Diverse pathogen enzymes activate the NLRP1B inflammasome by functional degradation.

NLRP1B autoprocesses within the FIIND to generate two noncovalently associated fragments. Cleavage of NLRP1B by anthrax LF, or ubiquitylation by Shigella IpaH7.8, results in proteasome-mediated degradation of NLRP1B, leading to release of the bioactive C-terminal fragment and inflammasome assembly. LRR, leucine-rich repeat; NBD, nucleotide binding domain; Nt, N terminus; Ub, ubiquitylation.

Abstract

Inflammasomes are multiprotein platforms that initiate innate immunity by recruitment and activation of caspase-1. The NLRP1B inflammasome is activated upon direct cleavage by the anthrax lethal toxin protease. However, the mechanism by which cleavage results in NLRP1B activation is unknown. In this study, we find that cleavage results in proteasome-mediated degradation of the amino-terminal domains of NLRP1B, liberating a carboxyl-terminal fragment that is a potent caspase-1 activator. Proteasome-mediated degradation of NLRP1B is both necessary and sufficient for NLRP1B activation. Consistent with our functional degradation model, we identify IpaH7.8, a Shigella flexneri ubiquitin ligase secreted effector, as an enzyme that induces NLRP1B degradation and activation. Our results provide a unified mechanism for NLRP1B activation by diverse pathogen-encoded enzymatic activities.

In animals, pathogens are generally recognized by germline-encoded innate immune receptors that bind directly to conserved pathogen-associated molecular patterns (PAMPs) such as bacterial lipopolysaccharide or flagellin (1). The recognition of PAMPs permits robust self-nonself discrimination, but PAMP receptors cannot readily distinguish pathogens from nonpathogens because PAMPs are found on innocuous microbes as well as pathogens. Plants also use germline-encoded receptors to detect PAMPs but additionally respond to infection by indirect detection of secreted pathogen enzymes called effectors (2). In this mode of recognition, called effector-triggered immunity, intracellular proteins of the nucleotide-binding domain leucine-rich repeat (NLR) superfamily sense effector-induced perturbation of host signaling pathways. Because innocuous microbes do not deliver effectors into host cells, effector-triggered immunity is inherently pathogen specific. Animals may also detect pathogen-encoded activities (310), but there have been relatively few examples of this mode of pathogen recognition understood in molecular detail.

We sought to determine how the mammalian NLR protein NLRP1 senses pathogen-encoded activities. NLRP1 is the foundational member of a class of proteins that form inflammasomes (11), multiprotein platforms that initiate immune responses by recruiting and activating proinflammatory proteases, including caspase-1 (CASP1) (1214). CASP1 cleaves and activates specific cytokines [interleukin (IL)–1β and IL-18] and the pore-forming protein gasdermin D, resulting in a type of host cell death called pyroptosis. In certain murine strains, a NLRP1 paralog, NLRP1B, is activated via direct proteolysis of its N terminus by the lethal factor (LF) protease secreted by Bacillus anthracis (1518). Previous studies demonstrated that N-terminal proteolysis is sufficient to initiate NLRP1B inflammasome activation (16), but the molecular mechanisms by which proteolysis activates NLRP1B have been elusive.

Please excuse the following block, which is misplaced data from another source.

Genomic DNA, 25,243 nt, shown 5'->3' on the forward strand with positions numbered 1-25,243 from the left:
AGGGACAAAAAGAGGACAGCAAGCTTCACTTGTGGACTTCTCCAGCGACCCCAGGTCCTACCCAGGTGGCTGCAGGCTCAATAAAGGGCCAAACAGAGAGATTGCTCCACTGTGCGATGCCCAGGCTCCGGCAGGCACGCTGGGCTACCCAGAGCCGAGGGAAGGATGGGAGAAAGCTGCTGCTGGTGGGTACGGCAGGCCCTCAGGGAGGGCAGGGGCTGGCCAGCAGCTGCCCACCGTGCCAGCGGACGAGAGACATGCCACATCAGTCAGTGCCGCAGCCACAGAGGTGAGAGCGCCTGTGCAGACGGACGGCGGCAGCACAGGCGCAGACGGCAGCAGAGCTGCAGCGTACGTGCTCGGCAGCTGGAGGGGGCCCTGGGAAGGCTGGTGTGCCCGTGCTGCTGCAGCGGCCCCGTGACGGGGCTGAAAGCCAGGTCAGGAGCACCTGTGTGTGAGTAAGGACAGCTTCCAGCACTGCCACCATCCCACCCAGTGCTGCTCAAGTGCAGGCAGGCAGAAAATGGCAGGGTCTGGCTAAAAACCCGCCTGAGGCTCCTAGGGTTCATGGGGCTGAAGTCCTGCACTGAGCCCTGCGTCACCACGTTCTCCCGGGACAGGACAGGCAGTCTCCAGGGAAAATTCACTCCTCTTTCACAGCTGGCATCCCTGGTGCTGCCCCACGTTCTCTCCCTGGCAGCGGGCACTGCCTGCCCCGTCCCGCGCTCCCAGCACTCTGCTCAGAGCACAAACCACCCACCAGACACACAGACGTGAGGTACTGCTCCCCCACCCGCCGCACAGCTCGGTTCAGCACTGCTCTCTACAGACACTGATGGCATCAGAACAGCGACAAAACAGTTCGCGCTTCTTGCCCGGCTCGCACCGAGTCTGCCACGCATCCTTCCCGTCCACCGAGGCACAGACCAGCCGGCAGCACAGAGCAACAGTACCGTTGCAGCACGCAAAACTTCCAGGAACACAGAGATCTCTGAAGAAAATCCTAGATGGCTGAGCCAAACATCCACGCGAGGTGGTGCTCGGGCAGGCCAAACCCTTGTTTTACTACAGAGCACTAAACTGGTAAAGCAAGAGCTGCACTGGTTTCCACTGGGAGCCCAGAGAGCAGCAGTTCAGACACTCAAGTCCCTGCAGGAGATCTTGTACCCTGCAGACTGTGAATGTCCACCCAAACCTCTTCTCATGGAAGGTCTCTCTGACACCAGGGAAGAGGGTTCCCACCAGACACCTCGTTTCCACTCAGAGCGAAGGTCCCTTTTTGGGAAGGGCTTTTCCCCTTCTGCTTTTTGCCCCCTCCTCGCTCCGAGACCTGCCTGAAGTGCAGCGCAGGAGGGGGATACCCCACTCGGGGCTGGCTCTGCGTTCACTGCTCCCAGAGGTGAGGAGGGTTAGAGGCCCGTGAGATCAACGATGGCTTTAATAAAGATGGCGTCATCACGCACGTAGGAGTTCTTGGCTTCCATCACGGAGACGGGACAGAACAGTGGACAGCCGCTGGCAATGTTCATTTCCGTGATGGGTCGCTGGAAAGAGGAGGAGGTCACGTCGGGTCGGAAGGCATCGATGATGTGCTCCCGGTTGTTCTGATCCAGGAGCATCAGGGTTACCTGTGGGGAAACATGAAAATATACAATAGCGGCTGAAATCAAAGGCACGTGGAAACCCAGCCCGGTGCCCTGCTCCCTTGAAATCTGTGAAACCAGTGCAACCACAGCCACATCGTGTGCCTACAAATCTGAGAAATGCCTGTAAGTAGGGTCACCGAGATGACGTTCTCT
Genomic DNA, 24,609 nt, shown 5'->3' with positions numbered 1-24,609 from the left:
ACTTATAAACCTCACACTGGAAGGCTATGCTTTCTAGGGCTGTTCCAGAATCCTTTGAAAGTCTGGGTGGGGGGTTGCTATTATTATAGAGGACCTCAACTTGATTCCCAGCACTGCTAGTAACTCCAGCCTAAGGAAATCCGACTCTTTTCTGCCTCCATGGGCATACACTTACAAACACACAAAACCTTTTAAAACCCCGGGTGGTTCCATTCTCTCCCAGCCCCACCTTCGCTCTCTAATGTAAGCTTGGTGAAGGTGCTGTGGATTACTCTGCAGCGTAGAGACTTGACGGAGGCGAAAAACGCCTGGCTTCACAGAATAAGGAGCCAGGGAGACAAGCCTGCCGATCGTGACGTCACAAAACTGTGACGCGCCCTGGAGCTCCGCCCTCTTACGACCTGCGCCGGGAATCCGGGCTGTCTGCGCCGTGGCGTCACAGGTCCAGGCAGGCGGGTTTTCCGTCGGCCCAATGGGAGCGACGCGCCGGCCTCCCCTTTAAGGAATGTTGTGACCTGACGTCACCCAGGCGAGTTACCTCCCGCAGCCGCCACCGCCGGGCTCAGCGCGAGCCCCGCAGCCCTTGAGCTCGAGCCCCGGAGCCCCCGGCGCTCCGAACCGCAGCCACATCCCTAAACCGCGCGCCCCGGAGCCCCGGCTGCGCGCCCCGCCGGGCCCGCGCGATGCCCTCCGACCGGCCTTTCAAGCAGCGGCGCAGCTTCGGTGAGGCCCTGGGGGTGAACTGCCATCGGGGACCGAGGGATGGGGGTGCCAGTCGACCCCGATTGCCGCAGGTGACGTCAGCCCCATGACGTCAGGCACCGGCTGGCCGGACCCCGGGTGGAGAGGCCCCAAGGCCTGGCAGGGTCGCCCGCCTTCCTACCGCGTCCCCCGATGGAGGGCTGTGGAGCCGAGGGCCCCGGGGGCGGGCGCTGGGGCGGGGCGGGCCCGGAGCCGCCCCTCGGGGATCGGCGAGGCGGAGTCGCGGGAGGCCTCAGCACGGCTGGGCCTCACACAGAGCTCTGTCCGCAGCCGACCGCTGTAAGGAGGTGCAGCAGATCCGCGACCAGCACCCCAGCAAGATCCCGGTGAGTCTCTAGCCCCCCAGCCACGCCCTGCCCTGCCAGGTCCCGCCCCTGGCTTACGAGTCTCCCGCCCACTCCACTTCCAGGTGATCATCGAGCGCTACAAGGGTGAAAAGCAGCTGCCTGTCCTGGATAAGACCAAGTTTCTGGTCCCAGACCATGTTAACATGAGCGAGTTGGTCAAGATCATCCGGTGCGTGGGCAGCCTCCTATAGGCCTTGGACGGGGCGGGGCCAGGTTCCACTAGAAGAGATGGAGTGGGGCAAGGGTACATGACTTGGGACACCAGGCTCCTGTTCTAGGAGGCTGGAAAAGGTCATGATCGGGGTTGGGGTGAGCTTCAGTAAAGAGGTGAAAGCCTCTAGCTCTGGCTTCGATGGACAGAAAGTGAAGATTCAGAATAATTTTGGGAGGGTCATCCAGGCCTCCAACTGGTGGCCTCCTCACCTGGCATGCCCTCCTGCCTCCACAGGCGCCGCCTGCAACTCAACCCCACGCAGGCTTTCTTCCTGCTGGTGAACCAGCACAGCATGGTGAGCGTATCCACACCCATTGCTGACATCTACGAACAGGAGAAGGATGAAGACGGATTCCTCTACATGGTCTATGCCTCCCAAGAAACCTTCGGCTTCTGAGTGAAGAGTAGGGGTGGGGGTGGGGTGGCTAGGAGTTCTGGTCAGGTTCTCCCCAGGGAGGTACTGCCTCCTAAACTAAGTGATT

Like other NLRs, NLRP1B contains a nucleotide-binding domain (NBD) and leucine-rich repeats (LRRs) (Fig. 1A). However, NLRP1B also exhibits several distinctive features. First, the NLRP1B caspase activation and recruitment domain (CARD) is C-terminal instead of N-terminal. Second, NLRP1B is the only NLR that contains a function-to-find domain (FIIND). The FIIND constitutively undergoes an autoproteolytic event, resulting in two separate NLRP1B polypeptides that remain noncovalently associated (1921). Mutations that abolish FIIND autoprocessing block inflammasome activation (20, 21), but it remains unclear why FIIND autoprocessing is essential for NLRP1B function. Last, proteasome inhibitors specifically block NLRP1B inflammasome activation but do not affect other inflammasomes or inhibit LF protease, suggesting that the proteasome is specifically required for activation of NLRP1B itself (2226).

Fig. 1 The N-terminal domain of NLRP1B does not mediate autoinhibition.

(A) Schematic of mouse NLRP1B domain architecture. Nt, N terminus. FIIND autoprocessing (white triangle) is not complete and thus NLRP1B appears as a doublet [(B to D), upper blot]. Orange triangle, LF cleavage site. (B and C) The indicated N-terminal amino acids of NLRP1 were mutated to alanine [(B), AAA] or glycine-serine-glycine [(C), GGSGG], and inflammasome activation was induced by coexpression of the TEV protease, which cleaves a TEV site engineered into the NLRP1B N terminus. Activation was monitored by immunoblot (IB) for p17, generated upon CASP1 processing of pro-IL-1β. MBP, maltose binding protein tag. (D) The N terminus of NLRP1B was replaced with a heterologous sequence from flagellin (FlaNt), and inflammasome activation was assessed as in (B). (E to G) A TEV site was positioned at the indicated positions along the NLRP1B Nt, and inflammasome activation was assessed as in (B). Cleaved NLRP1B was detected by IB for a C-terminal hemagglutinin (HA) tag [(E), upper blot]. The relative intensity of cleaved IL-1β p17 was plotted relative to the position of the TEV site (F) or the relative level of cleaved NLRP1B protein (G). Gel images are representative of a single experiment performed once [(B), (C), and (E)] or three times (D). a.u., arbitrary units; aa, amino acid.